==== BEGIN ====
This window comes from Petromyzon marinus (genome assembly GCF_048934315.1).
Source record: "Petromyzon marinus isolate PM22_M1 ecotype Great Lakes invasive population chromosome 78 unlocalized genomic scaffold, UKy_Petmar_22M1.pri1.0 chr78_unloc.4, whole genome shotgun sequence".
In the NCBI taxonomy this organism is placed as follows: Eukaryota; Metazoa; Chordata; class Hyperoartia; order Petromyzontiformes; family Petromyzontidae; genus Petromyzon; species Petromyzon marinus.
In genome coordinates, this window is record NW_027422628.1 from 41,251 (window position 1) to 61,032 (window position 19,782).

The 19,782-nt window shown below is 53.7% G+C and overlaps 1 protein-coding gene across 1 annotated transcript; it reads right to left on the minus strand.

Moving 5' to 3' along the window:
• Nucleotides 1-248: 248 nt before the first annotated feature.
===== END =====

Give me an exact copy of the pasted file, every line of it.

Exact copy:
This window comes from Petromyzon marinus (genome assembly GCF_048934315.1).
Source record: "Petromyzon marinus isolate PM22_M1 ecotype Great Lakes invasive population chromosome 78 unlocalized genomic scaffold, UKy_Petmar_22M1.pri1.0 chr78_unloc.4, whole genome shotgun sequence".
In the NCBI taxonomy this organism is placed as follows: Eukaryota; Metazoa; Chordata; class Hyperoartia; order Petromyzontiformes; family Petromyzontidae; genus Petromyzon; species Petromyzon marinus.
In genome coordinates, this window is record NW_027422628.1 from 41,251 (window position 1) to 61,032 (window position 19,782).

The 19,782-nt window shown below is 53.7% G+C and overlaps 1 protein-coding gene across 1 annotated transcript; it reads right to left on the minus strand.

Moving 5' to 3' along the window:
• Nucleotides 1-248: 248 nt before the first annotated feature.